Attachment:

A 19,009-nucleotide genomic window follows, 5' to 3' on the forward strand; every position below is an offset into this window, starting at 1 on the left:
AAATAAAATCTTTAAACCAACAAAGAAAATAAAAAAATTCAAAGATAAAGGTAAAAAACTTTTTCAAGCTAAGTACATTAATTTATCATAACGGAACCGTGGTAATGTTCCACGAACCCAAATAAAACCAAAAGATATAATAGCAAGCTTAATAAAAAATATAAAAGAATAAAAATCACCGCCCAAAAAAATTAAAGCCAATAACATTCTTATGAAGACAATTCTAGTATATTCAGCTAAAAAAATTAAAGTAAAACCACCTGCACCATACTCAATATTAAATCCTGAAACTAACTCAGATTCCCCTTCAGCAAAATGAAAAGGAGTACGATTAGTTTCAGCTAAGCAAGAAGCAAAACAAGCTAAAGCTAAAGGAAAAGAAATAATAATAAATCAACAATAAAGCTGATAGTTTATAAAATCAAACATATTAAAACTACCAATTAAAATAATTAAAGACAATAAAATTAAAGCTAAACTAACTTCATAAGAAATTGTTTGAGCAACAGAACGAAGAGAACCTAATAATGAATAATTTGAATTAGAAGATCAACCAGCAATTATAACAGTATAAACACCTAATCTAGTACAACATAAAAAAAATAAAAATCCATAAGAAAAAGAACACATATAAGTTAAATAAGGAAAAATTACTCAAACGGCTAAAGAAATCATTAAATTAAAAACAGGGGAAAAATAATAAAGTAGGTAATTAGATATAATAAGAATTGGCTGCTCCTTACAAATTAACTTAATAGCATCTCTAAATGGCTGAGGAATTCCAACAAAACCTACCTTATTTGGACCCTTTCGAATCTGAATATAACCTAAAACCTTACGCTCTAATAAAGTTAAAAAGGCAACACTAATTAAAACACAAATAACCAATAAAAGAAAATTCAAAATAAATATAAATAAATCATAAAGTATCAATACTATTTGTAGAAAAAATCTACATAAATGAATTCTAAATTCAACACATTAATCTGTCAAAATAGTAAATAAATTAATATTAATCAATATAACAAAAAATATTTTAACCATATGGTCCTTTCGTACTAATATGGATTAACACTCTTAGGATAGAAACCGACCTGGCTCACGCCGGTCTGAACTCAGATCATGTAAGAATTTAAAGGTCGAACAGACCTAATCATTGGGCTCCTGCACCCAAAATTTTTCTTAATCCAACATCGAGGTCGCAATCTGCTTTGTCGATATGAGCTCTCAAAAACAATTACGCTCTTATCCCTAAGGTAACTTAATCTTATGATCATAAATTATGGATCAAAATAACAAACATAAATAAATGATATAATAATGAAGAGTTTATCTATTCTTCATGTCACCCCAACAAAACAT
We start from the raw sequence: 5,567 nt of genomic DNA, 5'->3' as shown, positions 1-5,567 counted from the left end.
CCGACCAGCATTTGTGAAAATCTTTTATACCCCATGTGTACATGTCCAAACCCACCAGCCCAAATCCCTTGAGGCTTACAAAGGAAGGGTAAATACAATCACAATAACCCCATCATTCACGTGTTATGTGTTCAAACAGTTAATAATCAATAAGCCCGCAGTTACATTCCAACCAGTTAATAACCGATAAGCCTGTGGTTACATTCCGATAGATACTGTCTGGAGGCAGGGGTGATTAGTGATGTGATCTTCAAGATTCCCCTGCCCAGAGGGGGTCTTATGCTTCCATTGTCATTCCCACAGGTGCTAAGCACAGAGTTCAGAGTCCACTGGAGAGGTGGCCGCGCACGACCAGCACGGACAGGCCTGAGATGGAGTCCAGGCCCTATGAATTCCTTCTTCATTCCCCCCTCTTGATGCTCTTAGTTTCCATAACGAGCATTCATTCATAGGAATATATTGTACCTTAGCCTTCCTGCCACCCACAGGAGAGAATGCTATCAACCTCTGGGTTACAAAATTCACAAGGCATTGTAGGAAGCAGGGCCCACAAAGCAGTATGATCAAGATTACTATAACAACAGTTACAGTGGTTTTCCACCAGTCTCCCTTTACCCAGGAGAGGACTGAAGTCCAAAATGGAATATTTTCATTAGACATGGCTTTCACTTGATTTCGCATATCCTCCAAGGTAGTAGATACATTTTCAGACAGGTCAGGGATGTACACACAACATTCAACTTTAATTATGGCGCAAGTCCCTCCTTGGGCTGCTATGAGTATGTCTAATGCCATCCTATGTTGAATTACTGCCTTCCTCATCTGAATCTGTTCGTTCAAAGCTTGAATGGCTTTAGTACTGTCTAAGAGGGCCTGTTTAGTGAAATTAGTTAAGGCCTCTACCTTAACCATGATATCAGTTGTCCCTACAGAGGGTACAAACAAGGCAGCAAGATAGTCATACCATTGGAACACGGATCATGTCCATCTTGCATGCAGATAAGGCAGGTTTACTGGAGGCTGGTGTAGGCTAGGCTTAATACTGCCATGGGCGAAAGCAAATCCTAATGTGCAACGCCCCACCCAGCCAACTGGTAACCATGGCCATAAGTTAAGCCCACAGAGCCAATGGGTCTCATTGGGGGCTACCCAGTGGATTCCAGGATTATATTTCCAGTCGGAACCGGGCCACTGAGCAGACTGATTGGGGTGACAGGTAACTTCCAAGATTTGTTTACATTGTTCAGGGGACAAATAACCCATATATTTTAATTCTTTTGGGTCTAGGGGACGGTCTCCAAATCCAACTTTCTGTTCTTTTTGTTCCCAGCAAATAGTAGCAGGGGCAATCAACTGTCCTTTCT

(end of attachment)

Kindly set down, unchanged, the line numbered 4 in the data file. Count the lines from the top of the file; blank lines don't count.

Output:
CCGACCAGCATTTGTGAAAATCTTTTATACCCCATGTGTACATGTCCAAACCCACCAGCCCAAATCCCTTGAGGCTTACAAAGGAAGGGTAAATACAATCACAATAACCCCATCATTCACGTGTTATGTGTTCAAACAGTTAATAATCAATAAGCCCGCAGTTACATTCCAACCAGTTAATAACCGATAAGCCTGTGGTTACATTCCGATAGATACTGTCTGGAGGCAGGGGTGATTAGTGATGTGATCTTCAAGATTCCCCTGCCCAGAGGGGGTCTTATGCTTCCATTGTCATTCCCACAGGTGCTAAGCACAGAGTTCAGAGTCCACTGGAGAGGTGGCCGCGCACGACCAGCACGGACAGGCCTGAGATGGAGTCCAGGCCCTATGAATTCCTTCTTCATTCCCCCCTCTTGATGCTCTTAGTTTCCATAACGAGCATTCATTCATAGGAATATATTGTACCTTAGCCTTCCTGCCACCCACAGGAGAGAATGCTATCAACCTCTGGGTTACAAAATTCACAAGGCATTGTAGGAAGCAGGGCCCACAAAGCAGTATGATCAAGATTACTATAACAACAGTTACAGTGGTTTTCCACCAGTCTCCCTTTACCCAGGAGAGGACTGAAGTCCAAAATGGAATATTTTCATTAGACATGGCTTTCACTTGATTTCGCATATCCTCCAAGGTAGTAGATACATTTTCAGACAGGTCAGGGATGTACACACAACATTCAACTTTAATTATGGCGCAAGTCCCTCCTTGGGCTGCTATGAGTATGTCTAATGCCATCCTATGTTGAATTACTGCCTTCCTCATCTGAATCTGTTCGTTCAAAGCTTGAATGGCTTTAGTACTGTCTAAGAGGGCCTGTTTAGTGAAATTAGTTAAGGCCTCTACCTTAACCATGATATCAGTTGTCCCTACAGAGGGTACAAACAAGGCAGCAAGATAGTCATACCATTGGAACACGGATCATGTCCATCTTGCATGCAGATAAGGCAGGTTTACTGGAGGCTGGTGTAGGCTAGGCTTAATACTGCCATGGGCGAAAGCAAATCCTAATGTGCAACGCCCCACCCAGCCAACTGGTAACCATGGCCATAAGTTAAGCCCACAGAGCCAATGGGTCTCATTGGGGGCTACCCAGTGGATTCCAGGATTATATTTCCAGTCGGAACCGGGCCACTGAGCAGACTGATTGGGGTGACAGGTAACTTCCAAGATTTGTTTACATTGTTCAGGGGACAAATAACCCATATATTTTAATTCTTTTGGGTCTAGGGGACGGTCTCCAAATCCAACTTTCTGTTCTTTTTGTTCCCAGCAAATAGTAGCAGGGGCAATCAACTGTCCTTTCT